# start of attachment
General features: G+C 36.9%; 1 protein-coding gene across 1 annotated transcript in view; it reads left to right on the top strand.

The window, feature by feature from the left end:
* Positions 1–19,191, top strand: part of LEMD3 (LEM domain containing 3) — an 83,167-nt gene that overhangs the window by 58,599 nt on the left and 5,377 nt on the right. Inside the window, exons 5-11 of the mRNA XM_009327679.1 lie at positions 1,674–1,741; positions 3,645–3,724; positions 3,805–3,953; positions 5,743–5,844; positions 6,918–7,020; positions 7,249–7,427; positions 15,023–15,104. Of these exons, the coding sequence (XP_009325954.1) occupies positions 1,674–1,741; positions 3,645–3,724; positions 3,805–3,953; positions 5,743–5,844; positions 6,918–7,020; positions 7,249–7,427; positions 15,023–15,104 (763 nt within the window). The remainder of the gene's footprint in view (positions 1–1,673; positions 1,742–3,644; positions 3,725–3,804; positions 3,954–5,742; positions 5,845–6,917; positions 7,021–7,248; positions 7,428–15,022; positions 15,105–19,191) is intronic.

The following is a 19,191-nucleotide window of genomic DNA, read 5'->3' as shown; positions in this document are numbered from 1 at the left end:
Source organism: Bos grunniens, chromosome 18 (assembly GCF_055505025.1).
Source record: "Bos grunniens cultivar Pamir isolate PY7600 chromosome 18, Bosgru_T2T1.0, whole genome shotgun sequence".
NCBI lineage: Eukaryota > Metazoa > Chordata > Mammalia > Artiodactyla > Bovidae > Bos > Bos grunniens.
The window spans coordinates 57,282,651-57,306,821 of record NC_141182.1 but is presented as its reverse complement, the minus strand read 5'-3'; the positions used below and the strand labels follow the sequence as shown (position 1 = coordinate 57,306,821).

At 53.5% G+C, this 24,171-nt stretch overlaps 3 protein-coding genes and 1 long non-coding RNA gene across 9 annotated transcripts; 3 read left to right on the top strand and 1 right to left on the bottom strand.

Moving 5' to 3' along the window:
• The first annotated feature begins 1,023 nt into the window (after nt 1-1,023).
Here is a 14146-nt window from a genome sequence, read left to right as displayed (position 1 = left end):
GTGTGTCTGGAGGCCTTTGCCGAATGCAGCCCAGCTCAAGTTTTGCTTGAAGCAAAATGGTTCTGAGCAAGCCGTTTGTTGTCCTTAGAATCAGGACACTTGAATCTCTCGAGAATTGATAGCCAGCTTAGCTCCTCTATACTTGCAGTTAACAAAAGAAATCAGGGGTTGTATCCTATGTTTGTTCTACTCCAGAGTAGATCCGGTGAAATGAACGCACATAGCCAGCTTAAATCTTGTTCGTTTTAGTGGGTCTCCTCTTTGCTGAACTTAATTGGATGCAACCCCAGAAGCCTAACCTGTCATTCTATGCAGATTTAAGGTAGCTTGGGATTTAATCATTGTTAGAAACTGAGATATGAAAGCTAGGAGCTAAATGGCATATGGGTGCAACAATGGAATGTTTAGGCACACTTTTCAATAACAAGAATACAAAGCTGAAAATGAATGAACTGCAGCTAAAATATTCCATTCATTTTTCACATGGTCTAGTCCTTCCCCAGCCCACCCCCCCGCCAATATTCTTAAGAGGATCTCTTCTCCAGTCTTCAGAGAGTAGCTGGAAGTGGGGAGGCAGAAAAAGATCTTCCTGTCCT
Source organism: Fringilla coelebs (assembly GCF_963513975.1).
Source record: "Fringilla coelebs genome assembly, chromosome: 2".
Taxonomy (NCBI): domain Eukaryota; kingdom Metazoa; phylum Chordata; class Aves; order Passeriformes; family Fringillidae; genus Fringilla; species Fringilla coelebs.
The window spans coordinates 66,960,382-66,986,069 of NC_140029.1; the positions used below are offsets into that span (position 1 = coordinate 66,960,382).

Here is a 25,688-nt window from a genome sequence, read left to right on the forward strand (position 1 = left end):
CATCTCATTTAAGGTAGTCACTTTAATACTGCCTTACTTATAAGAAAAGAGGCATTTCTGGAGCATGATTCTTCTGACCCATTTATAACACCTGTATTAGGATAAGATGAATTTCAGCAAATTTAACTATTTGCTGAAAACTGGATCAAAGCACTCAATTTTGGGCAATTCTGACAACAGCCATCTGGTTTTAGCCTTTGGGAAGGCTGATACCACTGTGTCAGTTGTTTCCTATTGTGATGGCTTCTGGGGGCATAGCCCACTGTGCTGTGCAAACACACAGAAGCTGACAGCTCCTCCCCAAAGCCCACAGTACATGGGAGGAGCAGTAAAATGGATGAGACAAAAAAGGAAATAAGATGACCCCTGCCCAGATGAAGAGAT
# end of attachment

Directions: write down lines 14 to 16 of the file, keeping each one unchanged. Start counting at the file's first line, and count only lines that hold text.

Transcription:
Source organism: Fringilla coelebs (assembly GCF_963513975.1).
Source record: "Fringilla coelebs genome assembly, chromosome: 2".
Taxonomy (NCBI): domain Eukaryota; kingdom Metazoa; phylum Chordata; class Aves; order Passeriformes; family Fringillidae; genus Fringilla; species Fringilla coelebs.